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Chronic back and hip pain: Relief and prevention

As persistent as chronic back or hip pain is, you can soften its effects while continuing normal day-to-day activities. Sometimes, you can stave it off by making smart lifestyle changes. These steps are especially important as you age, and your chances of suffering from degenerative and inflammatory arthritis—common causes of back and hip pain—increase.

Chronic pain affects more than one in five people and is most common in middle-aged and older adults. Don’t let it get the best of you.

Tune out tension. One of the newest ways to fight back pain is with quiet, calm, relaxing music. A recent study found that people with herniated disks significantly reduced their lower-back pain by listening to music and doing relaxation exercises every day. After three weeks, the subjects who listened to music had 40 percent less pain than the subjects who didn’t make room for tunes. Why? Experts say the music reduces stress and muscular tension. So pop in some Bach or a soothing ballad.

Make your move. Regular exercise can help speed recovery for many patients with chronic pain; it helps reduce stress and increases flexibility and strength in the muscles that support your back. To avoid injury, talk to your doctor about exercises that are appropriate for you, and be sure to stretch before and after a workout. If any movement increases your pain, stop doing it. In general, stretching and strengthening exercises, such as pelvic tilts and hamstring stretches, help keep your back healthy. But certain exercises actually increase lower back pain: Avoid double leg lifts (lifting both legs while lying prone) and touching your toes while standing.

Staying fit has another benefit, too; it can help you burn calories and lose weight. Carrying around extra pounds strains back muscles and compresses the disks in your lower back. A big belly moves your center of gravity forward, making the spine muscles work harder to support the spine—yet one more incentive to get down to a healthy weight.

Walking is an excellent exercise for pain sufferers, because it’s easy on the back and joints. It impacts the body less than jogging, and the more you walk, the more you’ll notice that your back doesn’t tire as easily. Exercise in warm water is particularly good for relieving arthritis pain in the hip joints, since the water is relaxing and its buoyancy makes moving easier.

Sit up straight. Your mom was right. No slouching—keep your head and shoulders erect. Stand tall and proud, don’t slump and try to keep abdominal muscles tight.

Sitting the wrong way can also strain your back muscles and ligaments, so they can’t do as effective a job of holding you up. Make sure your desk and computer keyboard are at comfortable heights so you don’t have to hunch forward. If your office chair doesn’t support you adequately, use a small pillow or rolled towel behind your lower back. And once an hour, stand up and stretch. Place your hand on your lower back and gently arch backward. When you return to your chair, change sitting positions if possible.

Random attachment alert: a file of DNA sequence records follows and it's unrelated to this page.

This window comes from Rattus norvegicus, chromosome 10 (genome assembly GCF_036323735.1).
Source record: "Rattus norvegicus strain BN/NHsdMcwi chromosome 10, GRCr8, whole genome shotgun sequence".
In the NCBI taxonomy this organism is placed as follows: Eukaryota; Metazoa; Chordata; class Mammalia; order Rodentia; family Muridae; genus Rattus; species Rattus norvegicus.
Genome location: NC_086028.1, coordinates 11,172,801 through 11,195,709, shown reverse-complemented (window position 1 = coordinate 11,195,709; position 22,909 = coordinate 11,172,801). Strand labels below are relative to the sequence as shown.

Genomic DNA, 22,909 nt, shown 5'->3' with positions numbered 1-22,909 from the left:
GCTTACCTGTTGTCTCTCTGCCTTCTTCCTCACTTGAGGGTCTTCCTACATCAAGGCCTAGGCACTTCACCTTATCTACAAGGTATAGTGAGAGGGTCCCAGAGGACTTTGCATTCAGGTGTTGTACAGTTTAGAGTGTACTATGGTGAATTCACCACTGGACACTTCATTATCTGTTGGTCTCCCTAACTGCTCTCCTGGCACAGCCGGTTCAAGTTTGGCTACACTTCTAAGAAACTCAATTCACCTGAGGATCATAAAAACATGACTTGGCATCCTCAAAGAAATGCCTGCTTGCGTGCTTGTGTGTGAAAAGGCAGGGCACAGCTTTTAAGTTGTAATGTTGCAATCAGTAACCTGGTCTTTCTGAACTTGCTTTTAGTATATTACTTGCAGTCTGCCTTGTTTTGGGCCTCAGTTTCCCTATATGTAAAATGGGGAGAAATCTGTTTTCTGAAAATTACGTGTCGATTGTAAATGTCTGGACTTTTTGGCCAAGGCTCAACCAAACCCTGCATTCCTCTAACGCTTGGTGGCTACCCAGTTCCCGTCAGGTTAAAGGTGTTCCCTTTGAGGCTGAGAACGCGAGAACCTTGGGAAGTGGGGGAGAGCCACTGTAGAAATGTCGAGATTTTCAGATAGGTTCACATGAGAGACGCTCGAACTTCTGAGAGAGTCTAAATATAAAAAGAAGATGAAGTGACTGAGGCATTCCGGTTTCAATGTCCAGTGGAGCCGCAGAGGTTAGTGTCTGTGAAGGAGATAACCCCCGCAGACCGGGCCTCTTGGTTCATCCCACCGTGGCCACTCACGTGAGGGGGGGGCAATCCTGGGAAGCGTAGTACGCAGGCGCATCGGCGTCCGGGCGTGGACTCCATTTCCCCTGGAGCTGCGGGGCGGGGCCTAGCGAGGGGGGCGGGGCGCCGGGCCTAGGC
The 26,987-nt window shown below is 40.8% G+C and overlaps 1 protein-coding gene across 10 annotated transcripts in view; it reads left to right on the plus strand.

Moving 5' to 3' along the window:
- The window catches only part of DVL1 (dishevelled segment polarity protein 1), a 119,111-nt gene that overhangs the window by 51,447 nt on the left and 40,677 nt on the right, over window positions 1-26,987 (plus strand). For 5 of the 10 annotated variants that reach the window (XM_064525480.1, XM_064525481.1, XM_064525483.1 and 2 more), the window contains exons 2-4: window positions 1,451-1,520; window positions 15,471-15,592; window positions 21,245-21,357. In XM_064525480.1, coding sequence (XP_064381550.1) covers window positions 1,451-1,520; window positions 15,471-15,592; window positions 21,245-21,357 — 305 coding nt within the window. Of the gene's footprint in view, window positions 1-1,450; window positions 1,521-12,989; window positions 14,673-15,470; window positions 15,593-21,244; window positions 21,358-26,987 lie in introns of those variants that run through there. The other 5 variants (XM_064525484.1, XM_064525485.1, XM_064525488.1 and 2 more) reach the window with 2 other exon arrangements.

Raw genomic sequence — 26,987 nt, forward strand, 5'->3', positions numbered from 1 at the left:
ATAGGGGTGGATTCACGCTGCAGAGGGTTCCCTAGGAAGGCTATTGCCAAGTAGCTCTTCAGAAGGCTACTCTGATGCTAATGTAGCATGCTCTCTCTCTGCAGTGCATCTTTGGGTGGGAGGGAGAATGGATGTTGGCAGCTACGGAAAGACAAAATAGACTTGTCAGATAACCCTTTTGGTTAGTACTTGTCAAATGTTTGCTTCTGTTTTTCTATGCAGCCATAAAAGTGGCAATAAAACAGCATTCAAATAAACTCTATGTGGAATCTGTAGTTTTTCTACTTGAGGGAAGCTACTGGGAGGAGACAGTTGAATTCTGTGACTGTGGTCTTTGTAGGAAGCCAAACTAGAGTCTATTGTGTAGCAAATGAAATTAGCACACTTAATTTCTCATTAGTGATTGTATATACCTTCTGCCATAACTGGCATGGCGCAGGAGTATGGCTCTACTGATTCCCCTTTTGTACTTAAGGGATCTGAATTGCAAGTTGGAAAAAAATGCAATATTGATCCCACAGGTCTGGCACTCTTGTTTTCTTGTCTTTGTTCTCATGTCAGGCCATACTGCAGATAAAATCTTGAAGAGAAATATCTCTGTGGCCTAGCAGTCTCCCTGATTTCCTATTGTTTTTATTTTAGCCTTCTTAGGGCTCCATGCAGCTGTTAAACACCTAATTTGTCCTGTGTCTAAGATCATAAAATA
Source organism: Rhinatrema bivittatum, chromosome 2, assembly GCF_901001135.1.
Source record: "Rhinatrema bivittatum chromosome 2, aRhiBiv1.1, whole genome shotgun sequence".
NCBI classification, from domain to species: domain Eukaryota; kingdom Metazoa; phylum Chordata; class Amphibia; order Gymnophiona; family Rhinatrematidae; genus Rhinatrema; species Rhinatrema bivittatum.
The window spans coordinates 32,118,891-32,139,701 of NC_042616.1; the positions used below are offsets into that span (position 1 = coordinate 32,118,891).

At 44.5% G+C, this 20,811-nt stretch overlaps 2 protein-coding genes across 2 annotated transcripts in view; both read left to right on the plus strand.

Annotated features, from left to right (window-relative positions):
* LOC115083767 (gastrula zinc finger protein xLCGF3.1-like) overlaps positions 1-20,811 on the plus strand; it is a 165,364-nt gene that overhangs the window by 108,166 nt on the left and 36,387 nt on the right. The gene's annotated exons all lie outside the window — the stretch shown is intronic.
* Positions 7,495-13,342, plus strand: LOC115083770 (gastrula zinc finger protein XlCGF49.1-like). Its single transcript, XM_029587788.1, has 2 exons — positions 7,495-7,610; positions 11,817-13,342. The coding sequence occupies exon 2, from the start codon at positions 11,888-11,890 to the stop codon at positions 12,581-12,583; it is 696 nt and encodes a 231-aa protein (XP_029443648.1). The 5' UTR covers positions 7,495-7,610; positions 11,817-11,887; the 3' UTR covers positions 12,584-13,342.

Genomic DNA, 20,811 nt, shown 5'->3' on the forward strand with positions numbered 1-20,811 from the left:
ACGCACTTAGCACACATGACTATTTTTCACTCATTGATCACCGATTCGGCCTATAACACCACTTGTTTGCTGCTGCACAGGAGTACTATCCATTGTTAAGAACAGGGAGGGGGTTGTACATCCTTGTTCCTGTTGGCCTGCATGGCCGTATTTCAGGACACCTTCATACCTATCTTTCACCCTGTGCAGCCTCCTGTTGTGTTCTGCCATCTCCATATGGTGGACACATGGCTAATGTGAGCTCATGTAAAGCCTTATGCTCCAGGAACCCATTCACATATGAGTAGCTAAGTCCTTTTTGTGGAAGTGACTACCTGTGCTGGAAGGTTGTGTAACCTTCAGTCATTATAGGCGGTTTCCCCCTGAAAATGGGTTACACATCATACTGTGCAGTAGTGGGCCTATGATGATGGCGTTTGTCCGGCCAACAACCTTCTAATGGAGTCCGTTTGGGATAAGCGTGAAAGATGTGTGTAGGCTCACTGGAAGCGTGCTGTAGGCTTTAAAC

When you drive, pull your seat forward so that the brake, gas pedal and steering wheel are easy to reach. On long road trips, stop often to stretch and walk a little.

Rise and shine. You’ll probably spend at least one third of your life in bed, so you need a mattress firm enough to support your back. If you have to put a board underneath it for support—or if your back hurts when you wake up—it’s probably time to get a new mattress.

There’s a right way and a wrong way to get out of bed, too. If you’re prone to back trouble, don’t just pop right up. Instead, roll onto your side, bend both knees and drop your feet over the side as you push up with both arms to a sitting position. Scoot to the edge of the bed and stand. That way, you’re far less likely to strain your back.

Think positive. Studies show that people who are unhappy at home tend to have more back problems and take longer to get over them than people who have a sunny attitude.

And let’s face it, chronic pain itself can trigger depression. Take time for you—and if you need counseling, seek it.

Stop smoking! Experts say that smoking not only interferes with the bone restoration that occurs in our bodies every day, but it also damages the small blood vessels that supply the elastic tissue and supporting material of the many joints in the back.

Talk to your doctorabout other options for pain management. Remember, chronic pain doesn’t have to control you—you can control it.

The right way to lift

To stop stressing your back and joints, learn to lift properly. Don’t just bend over at the waist. Instead, place your feet shoulder-width apart for balance and support, bend your knees, tighten your stomach muscles and let your leg muscles do the work. Do this whenever you scoop something up, whether it’s the dog’s dish, the bath mat or a grocery bag.